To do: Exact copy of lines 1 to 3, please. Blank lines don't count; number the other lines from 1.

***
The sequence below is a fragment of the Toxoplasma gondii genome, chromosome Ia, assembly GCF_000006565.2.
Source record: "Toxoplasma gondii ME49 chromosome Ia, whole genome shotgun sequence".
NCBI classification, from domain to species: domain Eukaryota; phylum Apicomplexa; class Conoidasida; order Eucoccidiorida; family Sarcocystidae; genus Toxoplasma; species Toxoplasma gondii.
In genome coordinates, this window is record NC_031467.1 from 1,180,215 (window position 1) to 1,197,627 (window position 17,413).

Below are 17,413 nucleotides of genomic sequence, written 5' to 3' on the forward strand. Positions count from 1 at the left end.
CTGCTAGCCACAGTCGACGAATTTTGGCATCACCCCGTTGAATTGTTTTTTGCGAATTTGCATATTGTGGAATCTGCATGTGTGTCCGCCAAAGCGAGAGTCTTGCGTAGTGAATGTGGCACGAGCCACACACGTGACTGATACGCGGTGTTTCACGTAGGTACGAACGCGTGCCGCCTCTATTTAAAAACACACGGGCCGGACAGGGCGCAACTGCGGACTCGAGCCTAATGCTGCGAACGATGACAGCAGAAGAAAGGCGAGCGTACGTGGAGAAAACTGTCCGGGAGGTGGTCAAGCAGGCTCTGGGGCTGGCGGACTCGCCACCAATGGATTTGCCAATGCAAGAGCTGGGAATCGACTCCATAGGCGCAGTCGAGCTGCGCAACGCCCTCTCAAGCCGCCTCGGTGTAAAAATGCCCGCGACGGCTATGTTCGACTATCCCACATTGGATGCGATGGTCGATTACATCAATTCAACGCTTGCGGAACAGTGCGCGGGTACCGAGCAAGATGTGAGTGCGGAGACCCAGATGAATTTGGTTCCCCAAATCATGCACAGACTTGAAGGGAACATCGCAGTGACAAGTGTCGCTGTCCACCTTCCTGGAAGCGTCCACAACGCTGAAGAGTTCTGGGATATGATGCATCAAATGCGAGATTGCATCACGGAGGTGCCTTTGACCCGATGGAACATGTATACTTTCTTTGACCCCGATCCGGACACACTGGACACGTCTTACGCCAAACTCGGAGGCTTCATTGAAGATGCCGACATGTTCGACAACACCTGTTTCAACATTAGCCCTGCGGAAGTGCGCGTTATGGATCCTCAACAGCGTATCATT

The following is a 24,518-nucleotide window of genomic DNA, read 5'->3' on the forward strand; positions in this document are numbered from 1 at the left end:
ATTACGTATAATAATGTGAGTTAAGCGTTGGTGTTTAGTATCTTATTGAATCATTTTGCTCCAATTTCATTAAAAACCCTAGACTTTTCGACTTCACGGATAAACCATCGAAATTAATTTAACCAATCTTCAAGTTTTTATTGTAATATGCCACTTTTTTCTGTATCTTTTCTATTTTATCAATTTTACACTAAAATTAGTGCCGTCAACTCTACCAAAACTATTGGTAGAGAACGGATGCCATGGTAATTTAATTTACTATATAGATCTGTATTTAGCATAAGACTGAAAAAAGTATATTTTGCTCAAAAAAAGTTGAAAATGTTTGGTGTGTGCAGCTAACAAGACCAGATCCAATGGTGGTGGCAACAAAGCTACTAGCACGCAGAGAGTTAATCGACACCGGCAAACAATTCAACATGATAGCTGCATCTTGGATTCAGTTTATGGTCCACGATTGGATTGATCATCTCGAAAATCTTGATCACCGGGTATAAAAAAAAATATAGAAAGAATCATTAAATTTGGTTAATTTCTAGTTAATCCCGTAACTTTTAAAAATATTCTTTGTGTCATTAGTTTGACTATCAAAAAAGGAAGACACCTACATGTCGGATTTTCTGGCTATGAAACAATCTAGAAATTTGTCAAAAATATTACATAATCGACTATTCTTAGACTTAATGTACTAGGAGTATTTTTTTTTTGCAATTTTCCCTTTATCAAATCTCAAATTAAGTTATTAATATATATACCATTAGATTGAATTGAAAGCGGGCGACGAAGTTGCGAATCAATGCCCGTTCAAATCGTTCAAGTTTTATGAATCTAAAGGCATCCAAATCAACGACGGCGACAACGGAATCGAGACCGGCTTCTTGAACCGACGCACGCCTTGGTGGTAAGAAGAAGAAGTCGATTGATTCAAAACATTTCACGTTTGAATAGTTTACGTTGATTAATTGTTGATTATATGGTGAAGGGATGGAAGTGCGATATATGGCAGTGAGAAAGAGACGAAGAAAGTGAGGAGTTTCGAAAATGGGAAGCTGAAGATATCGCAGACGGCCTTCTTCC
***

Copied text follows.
The sequence below is a fragment of the Toxoplasma gondii genome, chromosome Ia, assembly GCF_000006565.2.
Source record: "Toxoplasma gondii ME49 chromosome Ia, whole genome shotgun sequence".
NCBI classification, from domain to species: domain Eukaryota; phylum Apicomplexa; class Conoidasida; order Eucoccidiorida; family Sarcocystidae; genus Toxoplasma; species Toxoplasma gondii.